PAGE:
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Army Deployed Reenlistment Bonus Program

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Updated February 21, 2005
By Sgt. David Foley

Like any major corporation, the Army is always looking for ways to retain its trained and qualified employees.

One of the ways the Army does this is by providing Soldiers with reenlistment bonuses. Until recently, only Soldiers of certain rank or military occupational specialty qualified for reenlistment bonuses. Soldiers also had to wait for their reenlistment window to open before they could reenlist, thus making it difficult for them to get tax-free bonuses by signing up during a deployment. However, all that changed Jan. 18, 2005, when the Department of the Army sent out a military personnel message to Army career counselors around the globe. The Selective Reenlistment Bonus-Deployed Program allows deployed Soldiers to reenlist while abroad for a chance to receive a tax-free bonus of up to $15,000.

“Basically, you can reenlist outside of your window while deployed to take advantage of the reenlistment bonus in a deployment area where it will be tax free,” said Sgt. 1st Class Jorge Garcia, career counselor, Task Force Dragon, Camp Victory, Iraq.

Garcia said the program is a great opportunity for Soldiers because many of them wouldn’t qualify for a reenlistment bonus if they reenlisted without being deployed.

Sgt. 1st Class Christopher Wilkerson, 18th Airborne Corps, reenlisted in front of the Al Faw Palace Feb. 7 and was awarded a $5,600 bonus. Wilkerson said he didn’t get the opportunity to reenlist during his last deployment because his window wasn’t open and he waited until this deployment just so he could reenlist in Iraq. However, he said he was glad to hear about the bonus and thinks it will encourage other Soldiers to reenlist even though they are more likely to deploy again.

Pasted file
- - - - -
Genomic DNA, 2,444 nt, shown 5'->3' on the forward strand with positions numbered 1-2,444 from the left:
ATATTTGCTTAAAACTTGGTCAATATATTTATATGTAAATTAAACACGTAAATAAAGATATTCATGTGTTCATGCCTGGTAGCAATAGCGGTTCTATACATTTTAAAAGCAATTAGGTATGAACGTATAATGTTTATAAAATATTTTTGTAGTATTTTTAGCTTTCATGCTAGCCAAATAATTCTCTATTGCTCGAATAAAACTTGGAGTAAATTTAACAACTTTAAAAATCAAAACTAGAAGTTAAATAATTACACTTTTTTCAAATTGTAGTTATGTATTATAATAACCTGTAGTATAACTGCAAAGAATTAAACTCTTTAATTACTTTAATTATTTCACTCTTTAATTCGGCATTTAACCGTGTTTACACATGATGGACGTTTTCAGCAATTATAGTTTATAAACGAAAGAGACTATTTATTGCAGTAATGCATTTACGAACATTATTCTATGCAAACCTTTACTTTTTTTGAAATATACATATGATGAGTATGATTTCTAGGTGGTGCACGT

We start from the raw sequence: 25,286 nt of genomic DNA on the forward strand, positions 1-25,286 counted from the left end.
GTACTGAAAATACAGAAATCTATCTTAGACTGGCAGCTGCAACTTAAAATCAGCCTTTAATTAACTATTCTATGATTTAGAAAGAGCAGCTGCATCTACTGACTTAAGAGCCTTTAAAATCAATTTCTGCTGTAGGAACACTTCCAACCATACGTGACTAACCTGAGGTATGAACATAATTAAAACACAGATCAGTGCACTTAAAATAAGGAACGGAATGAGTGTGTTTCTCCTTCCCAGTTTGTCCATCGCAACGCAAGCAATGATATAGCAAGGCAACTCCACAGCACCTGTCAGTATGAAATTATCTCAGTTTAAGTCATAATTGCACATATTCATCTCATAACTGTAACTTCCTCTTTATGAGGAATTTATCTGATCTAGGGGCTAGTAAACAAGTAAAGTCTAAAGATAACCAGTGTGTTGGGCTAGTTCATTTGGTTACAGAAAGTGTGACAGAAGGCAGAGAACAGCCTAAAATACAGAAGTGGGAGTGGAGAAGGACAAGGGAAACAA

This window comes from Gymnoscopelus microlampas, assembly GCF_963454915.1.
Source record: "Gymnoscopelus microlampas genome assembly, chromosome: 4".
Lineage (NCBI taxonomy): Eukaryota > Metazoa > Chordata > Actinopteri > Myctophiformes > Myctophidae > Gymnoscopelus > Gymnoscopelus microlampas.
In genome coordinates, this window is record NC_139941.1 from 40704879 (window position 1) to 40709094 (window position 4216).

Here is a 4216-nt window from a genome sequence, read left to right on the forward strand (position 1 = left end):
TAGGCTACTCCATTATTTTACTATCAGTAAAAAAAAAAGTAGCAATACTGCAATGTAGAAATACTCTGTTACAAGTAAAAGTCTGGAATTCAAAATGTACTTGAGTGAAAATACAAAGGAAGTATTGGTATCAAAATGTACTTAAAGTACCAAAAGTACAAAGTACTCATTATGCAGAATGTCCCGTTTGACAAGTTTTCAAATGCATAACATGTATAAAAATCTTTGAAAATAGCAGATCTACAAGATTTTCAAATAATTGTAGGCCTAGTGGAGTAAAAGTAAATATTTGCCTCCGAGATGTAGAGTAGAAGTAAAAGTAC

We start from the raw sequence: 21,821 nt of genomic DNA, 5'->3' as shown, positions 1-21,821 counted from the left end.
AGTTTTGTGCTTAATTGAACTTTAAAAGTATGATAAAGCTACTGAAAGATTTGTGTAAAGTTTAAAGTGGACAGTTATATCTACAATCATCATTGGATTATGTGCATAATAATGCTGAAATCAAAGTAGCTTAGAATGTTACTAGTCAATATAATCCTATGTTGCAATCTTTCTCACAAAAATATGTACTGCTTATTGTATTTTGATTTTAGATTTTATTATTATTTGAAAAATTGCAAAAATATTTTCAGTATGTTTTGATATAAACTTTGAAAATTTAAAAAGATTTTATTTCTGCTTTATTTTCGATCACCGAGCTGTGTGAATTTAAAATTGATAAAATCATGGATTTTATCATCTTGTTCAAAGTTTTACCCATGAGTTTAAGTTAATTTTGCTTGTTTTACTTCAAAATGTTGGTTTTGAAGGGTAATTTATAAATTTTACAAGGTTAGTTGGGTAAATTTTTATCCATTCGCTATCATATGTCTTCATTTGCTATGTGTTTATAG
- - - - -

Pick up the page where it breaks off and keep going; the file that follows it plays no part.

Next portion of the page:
Maj. Raymond Bowyer, who swore in Wilkerson during his reenlistment ceremony, said he fully supports the program.

“I think it will contribute to keeping good Soldiers who are ‘sitting on the fence’ and can’t decide whether to stay in the Army,” Bowyer said. “It gives them benefits that will help to make the decision easier.”

Soldiers have two options when reenlisting under the new program. They can sign up for the needs of the Army, which lets the Army choose their next duty station; or stabilization, which locks in their current duty station for two years after they redeploy.

Even though most Soldiers will qualify for a bonus if they reenlist while deployed, Garcia said not everyone will get the full $15,000 and some may not even qualify for a bonus at all.

“It’s all in the math,” he said.

Under the new program, Soldiers will fall into two categories based on their pay grade and time in service. Soldiers in their initial term of enlistment who have served between 17 months and six years fall into the A zone, whereas Soldiers who have served between six and 10 years fall into the B zone. Soldiers in the A zone will be awarded 1.5 times their monthly base pay multiplied by the number of years they reenlist for beyond their current ETS date. Soldiers in the B zone will qualify for their base pay multiplied by the number of years they reenlist for. All bonuses will be paid in one lump sum.

Garcia said Soldiers in some MOSs might qualify for more money based on their standard bonuses. “For instance,” he said, “an explosive ordnance disposal specialist normally qualifies for 3.5 times their base pay multiplied by the number of years and can go up to $30,000, so they would want to stick with that option.

For more information about Selective Reenlistment Bonuses, Soldiers should speak to their unit or installation career counselor.

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